Please use this identifier to cite or link to this item: http://repositorio.unifesp.br/handle/11600/28870
Title: A simplified strategy for the estimation of the exercise ventilatory thresholds
Authors: Neder, Jose Alberto [UNIFESP]
Stein, R.
Universidade Federal de São Paulo (UNIFESP)
Univ Fed Rio Grande Sul
Keywords: gas exchange
ventilometer
cardiopulmonary exercise testing
limits of agreement
Issue Date: 1-May-2006
Publisher: Lippincott Williams & Wilkins
Citation: Medicine and Science in Sports and Exercise. Philadelphia: Lippincott Williams & Wilkins, v. 38, n. 5, p. 1007-1013, 2006.
Abstract: Purpose: To analyze the limits of agreement between exercise ventilatory threshold values (VT1 and VT2) estimated from a combination of pulmonary gas exchange and ventilatory variables (cardiopulmonary exercise testing) and those derived from an alternative approach based oil the ventilatory response only (VE. ventilometry). Methods: Forty-two nontrained subjects (24 males, aged 18-48, peak VO2 = 33.1 +/- 8.6 mL(.)min(-1.)kg(-1)) performed a maximum incremental cardiopulmonary exercise testing on all electromagnetically braked cycle ergometer. the participants breathed through a Pilot tube (Cardio(2) System (TM), MGC) and a fixed-resistance ventilometer (Micromed, Brazil), which were connected in series. HR values at the estimated VT (VTHR1 and VTHR2) were obtained by the conventional method (ventilatory equivalents. end-expiratory pressures for O-2 and CO2 and the V-slope procedure) and an experimental approach (VE vs time, VE/time vs time. and breathing frequency vs time). Results: There were no significant between-method differences on VTHR1, VTHR2, VTVE1, VTVE2, and peak VE (P > 0.05). After certification of data normality, a Bland-Altman analysis revealed that the mean bias 95% confidence interval of the between-method differences were lower for VTHR2 than VTHR1 (2 +/- 9 and 0 +/- 17 bpm, respectively). VTHR2 according to ventilometry differed more than 10 bpm from the standard procedure in 3 out of 42 subjects (9%). Between-method differences were independent of the level of fitness, as estimated from peak VO2 (P > 0.05). Conclusions: A simplified approach, based oil the ventilatory response as a function of time, call provide acceptable estimates of the exercise ventilatory thresholds-especially VT2-during ramp-incremental cycle ergometry. This new strategy might prove to be useful for exercise training prescription in nontrained adults.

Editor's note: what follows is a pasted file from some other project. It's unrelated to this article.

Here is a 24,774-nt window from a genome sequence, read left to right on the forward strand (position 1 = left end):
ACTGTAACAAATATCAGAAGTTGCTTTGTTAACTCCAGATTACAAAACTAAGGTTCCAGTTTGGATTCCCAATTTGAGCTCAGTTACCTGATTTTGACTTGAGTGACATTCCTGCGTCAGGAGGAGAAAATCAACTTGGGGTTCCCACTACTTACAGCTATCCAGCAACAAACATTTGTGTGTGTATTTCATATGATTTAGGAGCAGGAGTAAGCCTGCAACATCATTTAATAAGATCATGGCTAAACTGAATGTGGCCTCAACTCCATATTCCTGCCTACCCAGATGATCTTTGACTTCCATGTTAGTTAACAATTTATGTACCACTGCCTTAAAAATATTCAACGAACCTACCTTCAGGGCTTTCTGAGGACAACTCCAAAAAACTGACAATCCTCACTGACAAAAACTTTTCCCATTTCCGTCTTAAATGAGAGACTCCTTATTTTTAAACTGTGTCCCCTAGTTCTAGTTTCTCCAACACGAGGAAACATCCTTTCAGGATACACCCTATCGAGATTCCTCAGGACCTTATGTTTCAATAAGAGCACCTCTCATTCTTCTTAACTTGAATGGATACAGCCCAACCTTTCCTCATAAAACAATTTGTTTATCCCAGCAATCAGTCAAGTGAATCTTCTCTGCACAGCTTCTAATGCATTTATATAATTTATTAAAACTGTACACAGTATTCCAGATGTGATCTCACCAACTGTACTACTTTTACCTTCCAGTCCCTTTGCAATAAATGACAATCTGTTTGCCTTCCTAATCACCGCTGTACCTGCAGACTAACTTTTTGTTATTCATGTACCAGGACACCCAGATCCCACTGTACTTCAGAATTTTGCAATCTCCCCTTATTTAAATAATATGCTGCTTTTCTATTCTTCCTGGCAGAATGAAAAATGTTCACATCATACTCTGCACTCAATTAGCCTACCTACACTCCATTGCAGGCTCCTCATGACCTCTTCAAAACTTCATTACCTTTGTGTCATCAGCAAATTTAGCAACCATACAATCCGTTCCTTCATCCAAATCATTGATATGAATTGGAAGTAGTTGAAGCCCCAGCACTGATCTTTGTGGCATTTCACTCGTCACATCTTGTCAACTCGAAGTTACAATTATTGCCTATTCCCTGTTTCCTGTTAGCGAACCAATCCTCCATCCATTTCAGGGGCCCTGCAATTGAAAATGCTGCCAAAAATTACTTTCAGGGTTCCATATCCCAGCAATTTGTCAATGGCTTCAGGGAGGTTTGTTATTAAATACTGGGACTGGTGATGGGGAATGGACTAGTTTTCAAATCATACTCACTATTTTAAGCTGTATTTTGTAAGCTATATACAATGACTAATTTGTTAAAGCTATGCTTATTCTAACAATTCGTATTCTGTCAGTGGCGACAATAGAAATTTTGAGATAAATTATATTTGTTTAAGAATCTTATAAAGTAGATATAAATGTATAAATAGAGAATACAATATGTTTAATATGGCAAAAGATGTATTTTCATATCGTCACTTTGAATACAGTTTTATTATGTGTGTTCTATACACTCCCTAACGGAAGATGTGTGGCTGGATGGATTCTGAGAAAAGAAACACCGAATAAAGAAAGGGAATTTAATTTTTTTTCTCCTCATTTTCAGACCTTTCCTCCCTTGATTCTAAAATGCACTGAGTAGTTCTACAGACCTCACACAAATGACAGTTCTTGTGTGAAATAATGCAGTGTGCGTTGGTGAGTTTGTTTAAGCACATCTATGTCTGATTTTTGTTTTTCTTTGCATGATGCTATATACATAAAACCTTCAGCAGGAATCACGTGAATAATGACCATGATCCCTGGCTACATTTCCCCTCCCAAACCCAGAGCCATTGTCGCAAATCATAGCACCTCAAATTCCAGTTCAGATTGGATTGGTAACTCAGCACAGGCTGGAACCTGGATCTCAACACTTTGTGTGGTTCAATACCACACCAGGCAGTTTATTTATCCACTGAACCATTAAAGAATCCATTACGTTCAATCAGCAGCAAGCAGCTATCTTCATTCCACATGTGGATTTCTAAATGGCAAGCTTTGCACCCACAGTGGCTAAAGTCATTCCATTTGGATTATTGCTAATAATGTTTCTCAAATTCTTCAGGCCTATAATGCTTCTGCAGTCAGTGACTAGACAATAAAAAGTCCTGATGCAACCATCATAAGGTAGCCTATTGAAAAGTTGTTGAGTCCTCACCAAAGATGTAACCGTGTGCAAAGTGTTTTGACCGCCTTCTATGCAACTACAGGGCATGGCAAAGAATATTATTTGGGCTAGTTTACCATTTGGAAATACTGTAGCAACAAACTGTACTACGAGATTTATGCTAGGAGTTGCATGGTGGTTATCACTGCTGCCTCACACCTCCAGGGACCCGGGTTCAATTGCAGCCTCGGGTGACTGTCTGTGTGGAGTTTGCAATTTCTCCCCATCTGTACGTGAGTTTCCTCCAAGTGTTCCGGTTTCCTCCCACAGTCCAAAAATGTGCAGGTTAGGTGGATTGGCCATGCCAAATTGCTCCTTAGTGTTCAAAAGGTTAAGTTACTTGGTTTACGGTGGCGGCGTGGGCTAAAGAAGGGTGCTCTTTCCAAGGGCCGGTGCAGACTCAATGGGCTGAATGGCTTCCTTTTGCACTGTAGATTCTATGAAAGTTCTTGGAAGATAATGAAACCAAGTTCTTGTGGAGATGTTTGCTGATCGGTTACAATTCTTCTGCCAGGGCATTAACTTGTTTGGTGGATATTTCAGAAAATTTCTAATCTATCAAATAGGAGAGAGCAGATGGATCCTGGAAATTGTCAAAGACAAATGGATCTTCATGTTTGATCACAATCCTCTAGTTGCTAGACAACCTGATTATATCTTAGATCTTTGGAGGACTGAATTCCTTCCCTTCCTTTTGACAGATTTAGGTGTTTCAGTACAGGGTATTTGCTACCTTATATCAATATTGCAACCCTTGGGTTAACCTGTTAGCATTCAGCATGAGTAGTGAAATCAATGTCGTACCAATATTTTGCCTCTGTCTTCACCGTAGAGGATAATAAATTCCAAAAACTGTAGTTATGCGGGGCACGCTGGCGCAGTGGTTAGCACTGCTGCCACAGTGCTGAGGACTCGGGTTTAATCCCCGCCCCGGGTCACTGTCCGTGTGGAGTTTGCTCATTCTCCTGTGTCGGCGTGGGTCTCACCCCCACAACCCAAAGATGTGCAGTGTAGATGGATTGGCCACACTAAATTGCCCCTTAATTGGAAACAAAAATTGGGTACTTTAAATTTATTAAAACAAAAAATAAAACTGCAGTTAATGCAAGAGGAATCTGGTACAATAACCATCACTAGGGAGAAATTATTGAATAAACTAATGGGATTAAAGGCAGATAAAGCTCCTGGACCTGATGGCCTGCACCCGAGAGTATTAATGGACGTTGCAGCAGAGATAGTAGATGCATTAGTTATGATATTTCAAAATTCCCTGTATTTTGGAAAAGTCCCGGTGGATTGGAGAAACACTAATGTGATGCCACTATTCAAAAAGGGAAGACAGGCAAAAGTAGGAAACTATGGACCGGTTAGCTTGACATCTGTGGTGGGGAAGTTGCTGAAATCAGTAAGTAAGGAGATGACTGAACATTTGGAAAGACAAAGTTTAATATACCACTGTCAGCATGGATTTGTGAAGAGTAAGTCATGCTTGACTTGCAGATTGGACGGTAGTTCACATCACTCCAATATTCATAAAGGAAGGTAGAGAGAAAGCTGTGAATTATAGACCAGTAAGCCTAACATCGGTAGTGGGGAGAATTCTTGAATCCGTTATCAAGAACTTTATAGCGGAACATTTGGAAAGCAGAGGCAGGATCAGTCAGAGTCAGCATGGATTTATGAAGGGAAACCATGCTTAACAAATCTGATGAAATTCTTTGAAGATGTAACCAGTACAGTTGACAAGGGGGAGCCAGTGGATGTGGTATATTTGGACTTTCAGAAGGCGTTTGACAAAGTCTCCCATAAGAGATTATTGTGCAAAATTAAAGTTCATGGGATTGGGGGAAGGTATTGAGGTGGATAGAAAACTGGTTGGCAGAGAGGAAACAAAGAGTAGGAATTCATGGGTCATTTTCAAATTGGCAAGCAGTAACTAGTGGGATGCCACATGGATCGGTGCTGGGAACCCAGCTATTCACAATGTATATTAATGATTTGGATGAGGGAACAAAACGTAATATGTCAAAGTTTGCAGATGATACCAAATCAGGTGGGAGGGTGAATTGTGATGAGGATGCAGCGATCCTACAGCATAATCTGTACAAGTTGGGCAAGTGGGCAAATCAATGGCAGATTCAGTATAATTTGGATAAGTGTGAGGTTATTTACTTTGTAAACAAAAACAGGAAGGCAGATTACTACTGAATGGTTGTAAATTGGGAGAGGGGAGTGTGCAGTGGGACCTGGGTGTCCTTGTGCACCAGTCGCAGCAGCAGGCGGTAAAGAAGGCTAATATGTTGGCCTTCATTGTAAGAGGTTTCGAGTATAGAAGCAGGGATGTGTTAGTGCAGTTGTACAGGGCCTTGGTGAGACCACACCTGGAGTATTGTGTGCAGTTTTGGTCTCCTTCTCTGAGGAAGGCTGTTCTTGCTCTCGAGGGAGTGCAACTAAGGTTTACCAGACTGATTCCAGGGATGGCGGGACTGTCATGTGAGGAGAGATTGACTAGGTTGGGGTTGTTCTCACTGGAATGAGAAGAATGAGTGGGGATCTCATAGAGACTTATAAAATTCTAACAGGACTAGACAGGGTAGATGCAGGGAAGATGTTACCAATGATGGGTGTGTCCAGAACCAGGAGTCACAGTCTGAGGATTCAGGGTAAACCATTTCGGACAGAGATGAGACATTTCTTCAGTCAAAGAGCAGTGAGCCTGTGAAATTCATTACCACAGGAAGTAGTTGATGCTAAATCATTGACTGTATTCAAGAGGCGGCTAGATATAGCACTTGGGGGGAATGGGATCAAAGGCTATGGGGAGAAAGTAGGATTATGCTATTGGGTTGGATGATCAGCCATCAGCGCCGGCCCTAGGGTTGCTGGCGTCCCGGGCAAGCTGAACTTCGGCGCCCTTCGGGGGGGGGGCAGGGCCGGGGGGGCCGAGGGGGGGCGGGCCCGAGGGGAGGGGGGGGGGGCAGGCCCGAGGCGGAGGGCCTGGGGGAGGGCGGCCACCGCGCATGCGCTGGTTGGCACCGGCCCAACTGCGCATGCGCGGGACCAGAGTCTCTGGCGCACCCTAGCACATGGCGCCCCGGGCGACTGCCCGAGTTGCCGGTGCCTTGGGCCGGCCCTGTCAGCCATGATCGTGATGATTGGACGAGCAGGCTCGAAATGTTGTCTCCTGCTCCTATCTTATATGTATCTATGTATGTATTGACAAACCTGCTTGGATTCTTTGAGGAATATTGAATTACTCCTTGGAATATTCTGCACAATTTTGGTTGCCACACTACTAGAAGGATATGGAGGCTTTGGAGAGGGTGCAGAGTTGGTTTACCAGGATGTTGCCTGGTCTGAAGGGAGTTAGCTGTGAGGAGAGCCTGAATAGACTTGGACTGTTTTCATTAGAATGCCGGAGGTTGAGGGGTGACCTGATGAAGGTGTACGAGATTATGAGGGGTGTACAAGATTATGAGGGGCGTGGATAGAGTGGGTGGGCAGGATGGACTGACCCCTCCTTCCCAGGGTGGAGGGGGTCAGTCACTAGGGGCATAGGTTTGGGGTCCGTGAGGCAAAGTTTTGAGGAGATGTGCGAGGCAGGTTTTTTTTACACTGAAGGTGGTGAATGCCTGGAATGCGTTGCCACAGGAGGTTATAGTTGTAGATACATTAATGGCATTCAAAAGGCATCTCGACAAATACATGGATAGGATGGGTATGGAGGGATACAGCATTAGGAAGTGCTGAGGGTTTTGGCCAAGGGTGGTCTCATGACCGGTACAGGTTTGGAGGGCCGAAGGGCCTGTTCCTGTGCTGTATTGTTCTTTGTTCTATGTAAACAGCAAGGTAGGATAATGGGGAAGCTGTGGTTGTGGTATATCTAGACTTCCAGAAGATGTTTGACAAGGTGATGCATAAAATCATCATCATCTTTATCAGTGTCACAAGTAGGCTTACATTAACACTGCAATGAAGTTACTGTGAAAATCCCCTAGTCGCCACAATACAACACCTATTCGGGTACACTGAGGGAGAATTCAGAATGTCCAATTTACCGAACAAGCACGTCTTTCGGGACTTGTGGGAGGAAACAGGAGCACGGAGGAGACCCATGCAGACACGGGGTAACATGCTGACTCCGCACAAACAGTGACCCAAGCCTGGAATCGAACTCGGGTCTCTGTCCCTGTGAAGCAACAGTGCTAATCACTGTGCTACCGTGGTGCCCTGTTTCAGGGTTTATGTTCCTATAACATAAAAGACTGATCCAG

URI: http://repositorio.unifesp.br/handle/11600/28870
ISSN: 0195-9131
Other Identifiers: http://dx.doi.org/10.1249/01.mss.0000218141.90442.6c
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